By Kevin E. Noonan — The proper application of the patent venue statute, 28 U.S.C. § 1400(b) in the wake of the Supreme Court’s decision in TC Heartland LLC v. Kraft Foods Group Brands LLC (2017), under recent Federal Circuit precedent (see In re Cray, Inc.) continues to be explicated in the district courts. The most recent episode in this continuing saga is a mandamus order handed down by the Federal Circuit today in In re BigCommerce, Inc. Specifically, the Court held: [W]e hold that for purposes of determining venue under § 1400(b) in a state having multiple judicial districts,…

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  • 逆位相/逆相



    $$ For balanced operation, opposed pairs of expansion pistons may operate in anti-phase. / バランスが取れた作動を…

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  • Venue in Multi-District States

    by Dennis Crouch

    The same panel that recently decided In re ZTE (Fed. Cir. May 14, 2018) (Judges Reyna, Linn, and Hughes) have now also decided another improper venue mandamus action: In re BigCommerce, Inc. (Fed. Cir. May 15, 2018).

    BigCommerce focuses on the issue of proper venue in multi-district states. The potential confusion comes from the Supreme Court’s central holding in TC Heartland that “a domestic corporation ‘resides’ only in its State of incorporation for purposes of the patent venue statute.” BigCommerce is a Texas Company, but its HQ is in Austin (E.D.Texas) and argues that the Supreme Court’s statement was incomplete.  Now, on mandamus, the Federal Circuit has sided with BigCommerce — holding that the rule is more nuanced for multi-venue states.

    [A] domestic corporation incorporated in a state having multiple judicial districts “resides” for
    purposes of the patent-specific venue statute, 28 U.S.C. § 1400(b), only in the single judicial district within that state where it maintains a principal place of business, or failing that, the judicial district in which its registered office is located.

    Thus, the outcome here is that E.D.Texas is an improper venue for BigCommerce under 28 U.S.C.

    Continue reading Venue in Multi-District States at Patently-O.

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  • Eligibility Fails: Improving the Physical Realm vs. Improving an Abstract Idea

    Eligibility Fails: Improving the Physical Realm vs. Improving an Abstract Idea

    by Dennis Crouch

    In SAP America v. InvestPic (Fed. Cir. 2018), the court repeated a number of well known maxims regarding patent eligibility:

    • Even if the underlying invention is “‘[g]roundbreaking, innovative, or even brilliant,’ . . . that is not enough for eligibility.”  Quoting Ass’n for Molecular Pathology v. Myriad Genetics, Inc., 569 U.S. 576, 591 (2013).
    • Nor is it enough for subject-matter eligibility that claimed techniques be novel and nonobvious in light of prior art, passing muster under 35 U.S.C. §§ 102 and 103. See Mayo Collaborative Servs. v. Prometheus Labs., Inc., 566 U.S. 66, 89–90 (2012); Synopsys, Inc. v. Mentor Graphics Corp., 839 F.3d 1138, 1151 (Fed. Cir. 2016) (“[A] claim for a new abstract idea is still an abstract idea. The search for a § 101 inventive concept is thus distinct from demonstrating § 102 novelty.”)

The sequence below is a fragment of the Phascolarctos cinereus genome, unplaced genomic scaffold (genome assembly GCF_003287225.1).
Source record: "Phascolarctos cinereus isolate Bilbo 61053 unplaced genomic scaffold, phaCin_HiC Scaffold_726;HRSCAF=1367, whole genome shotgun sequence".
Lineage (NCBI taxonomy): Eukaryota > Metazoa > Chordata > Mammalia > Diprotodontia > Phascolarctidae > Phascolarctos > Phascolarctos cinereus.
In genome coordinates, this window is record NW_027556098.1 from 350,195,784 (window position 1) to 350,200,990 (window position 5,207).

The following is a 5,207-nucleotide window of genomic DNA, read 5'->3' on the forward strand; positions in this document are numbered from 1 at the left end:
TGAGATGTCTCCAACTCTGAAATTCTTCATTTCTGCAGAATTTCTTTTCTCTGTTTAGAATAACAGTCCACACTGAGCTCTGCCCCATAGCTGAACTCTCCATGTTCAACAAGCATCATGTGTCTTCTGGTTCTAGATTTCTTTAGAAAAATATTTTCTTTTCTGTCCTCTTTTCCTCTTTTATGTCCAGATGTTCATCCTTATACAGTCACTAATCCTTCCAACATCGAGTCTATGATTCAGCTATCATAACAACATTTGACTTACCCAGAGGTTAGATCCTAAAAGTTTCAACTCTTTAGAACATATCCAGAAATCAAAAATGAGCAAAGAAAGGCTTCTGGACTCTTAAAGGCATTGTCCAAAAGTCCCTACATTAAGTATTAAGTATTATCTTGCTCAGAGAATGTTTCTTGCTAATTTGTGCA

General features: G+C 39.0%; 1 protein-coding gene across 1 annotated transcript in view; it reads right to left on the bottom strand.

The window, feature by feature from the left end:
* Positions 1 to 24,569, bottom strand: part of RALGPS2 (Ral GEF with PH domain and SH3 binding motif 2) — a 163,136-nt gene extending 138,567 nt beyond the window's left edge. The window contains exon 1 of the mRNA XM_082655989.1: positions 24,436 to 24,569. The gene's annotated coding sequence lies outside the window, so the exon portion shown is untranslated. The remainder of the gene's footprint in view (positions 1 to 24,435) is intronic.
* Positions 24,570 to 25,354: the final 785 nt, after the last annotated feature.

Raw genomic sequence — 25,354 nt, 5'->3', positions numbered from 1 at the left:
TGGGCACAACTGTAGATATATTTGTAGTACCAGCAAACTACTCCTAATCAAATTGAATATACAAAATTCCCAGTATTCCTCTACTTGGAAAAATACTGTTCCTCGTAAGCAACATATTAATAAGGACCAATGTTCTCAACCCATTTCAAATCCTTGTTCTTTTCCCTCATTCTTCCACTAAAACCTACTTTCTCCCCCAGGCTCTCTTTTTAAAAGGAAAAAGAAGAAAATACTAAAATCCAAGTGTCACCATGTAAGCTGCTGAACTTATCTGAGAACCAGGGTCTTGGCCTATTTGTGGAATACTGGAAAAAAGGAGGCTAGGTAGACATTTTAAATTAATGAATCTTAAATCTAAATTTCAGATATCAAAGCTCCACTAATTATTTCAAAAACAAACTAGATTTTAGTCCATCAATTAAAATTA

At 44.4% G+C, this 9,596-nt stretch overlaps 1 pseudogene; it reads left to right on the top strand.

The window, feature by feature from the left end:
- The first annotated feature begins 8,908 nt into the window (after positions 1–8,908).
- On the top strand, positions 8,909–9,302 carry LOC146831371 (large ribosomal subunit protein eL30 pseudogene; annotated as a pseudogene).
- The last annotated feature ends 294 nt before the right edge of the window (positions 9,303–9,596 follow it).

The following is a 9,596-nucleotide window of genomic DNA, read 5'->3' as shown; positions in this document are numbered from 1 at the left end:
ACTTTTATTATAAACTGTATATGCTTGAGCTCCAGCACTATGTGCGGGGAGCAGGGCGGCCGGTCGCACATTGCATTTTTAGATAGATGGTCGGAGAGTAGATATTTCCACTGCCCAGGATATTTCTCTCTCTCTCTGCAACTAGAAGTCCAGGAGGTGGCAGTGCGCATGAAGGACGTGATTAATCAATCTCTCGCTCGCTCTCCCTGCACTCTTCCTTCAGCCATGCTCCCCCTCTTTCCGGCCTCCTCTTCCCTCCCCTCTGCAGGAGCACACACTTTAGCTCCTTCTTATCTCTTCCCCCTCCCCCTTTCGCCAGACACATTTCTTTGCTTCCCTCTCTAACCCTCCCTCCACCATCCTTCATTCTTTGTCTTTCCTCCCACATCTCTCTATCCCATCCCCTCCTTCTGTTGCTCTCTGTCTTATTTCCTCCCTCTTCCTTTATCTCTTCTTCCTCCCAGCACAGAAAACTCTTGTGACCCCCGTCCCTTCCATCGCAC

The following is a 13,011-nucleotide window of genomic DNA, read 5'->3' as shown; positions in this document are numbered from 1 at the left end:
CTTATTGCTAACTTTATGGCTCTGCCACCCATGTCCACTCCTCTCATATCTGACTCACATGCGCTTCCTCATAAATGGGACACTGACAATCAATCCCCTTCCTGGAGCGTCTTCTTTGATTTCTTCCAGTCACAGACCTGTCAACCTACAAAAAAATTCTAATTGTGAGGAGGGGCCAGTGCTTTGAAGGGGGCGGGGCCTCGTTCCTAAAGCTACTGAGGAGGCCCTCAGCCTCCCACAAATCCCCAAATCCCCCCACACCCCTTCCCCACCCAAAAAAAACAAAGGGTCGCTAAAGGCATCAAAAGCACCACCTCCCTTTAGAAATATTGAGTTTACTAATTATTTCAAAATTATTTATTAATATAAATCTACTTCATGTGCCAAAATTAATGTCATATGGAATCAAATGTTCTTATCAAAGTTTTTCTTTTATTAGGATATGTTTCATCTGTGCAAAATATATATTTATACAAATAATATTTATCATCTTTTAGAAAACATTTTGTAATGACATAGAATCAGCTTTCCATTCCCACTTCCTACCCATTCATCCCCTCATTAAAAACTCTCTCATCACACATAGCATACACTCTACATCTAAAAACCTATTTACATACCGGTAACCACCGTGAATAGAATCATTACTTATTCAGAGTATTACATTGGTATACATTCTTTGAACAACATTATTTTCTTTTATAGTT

InvestPic sued SAP for infringing its patented method of analyzing investment information. U.S. Patent No. 6,349,291. Claim 1 reads as follows:

    1. A method for calculating, analyzing and displaying investment data comprising the steps of: (a) selecting a sample space, wherein the
    sample space includes at least one investment
    data sample; (b) generating a distribution function using a re-sampled statistical method and a bias parameter, wherein the bias parameter determines a degree of randomness in a resampling process; and, (c) generating a plot of the distribution function.

    Continue reading Eligibility Fails: Improving the Physical Realm vs. Improving an Abstract Idea at Patently-O.

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  • USPTO Announces Recipients of 2017 Patent Pro Bono Achievement Certificate

    From USPTO: Alexandria, VA– The U.S. Department of Commerce’s United States Patent and Trademark Office (USPTO) today announced the recipients of the 2017 Patent Pro Bono Achievement Certificate in recognition of individuals who help make the Patent Pro Bono Program available to financially under-resourced inventors and small businesses.

    In 2017 more than 85 volunteer patent practitioners reported 50 or more hours of patent pro bono service to a regional patent pro bono program. To acknowledge their contributions, USPTO provided certificates and listed their names and employers on the Patent Pro Bono Program website.

    “I want to congratulate the recipients for their dedication, time, and commitment they’ve demonstrated in an effort to help spur innovation on behalf of under-resourced inventors and small businesses,” said Under Secretary of Commerce for Intellectual Property and Director of the United States Patent and Trademark Office Andrei Iancu. “Their assistance is crucial not only to the success of our Patent Pro Bono Program, but the success of our nation toward inspiring innovation across the country, and ensures that everyone who has the desire is given the opportunity.”

    The continued efforts of patent practitioners across the country have strengthened the success of the Patent Pro Bono Program since 2015.

    Continue reading USPTO Announces Recipients of 2017 Patent Pro Bono Achievement Certificate at Patently-O.

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  • Quote of the Day

    The machine-or-transformation test may well provide a sufficient basis for evaluating processes similar to those in the Industrial Age—for example, inventions grounded in a physical or other tangible form. But there are reasons to doubt whether the test should be the sole criterion for determining the patentability of inventions in the Information Age. As numerous […]

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  • Director Iancu worries current state of Section 101 ‘weakens the robustness of our IP system’

    Director Iancu: “But for our purposes what I know for a fact is that in order to incentivize American innovation whether it’s artificial intelligence, DNA processing, or anything else we need to have a robust predictable reliable intellectual property system here at home. And I do worry that the current state of Section 101 in patentable subject matter weakens the robustness of our IP system in the affected areas. And if industry cannot predict in a relatively reliable way whether their…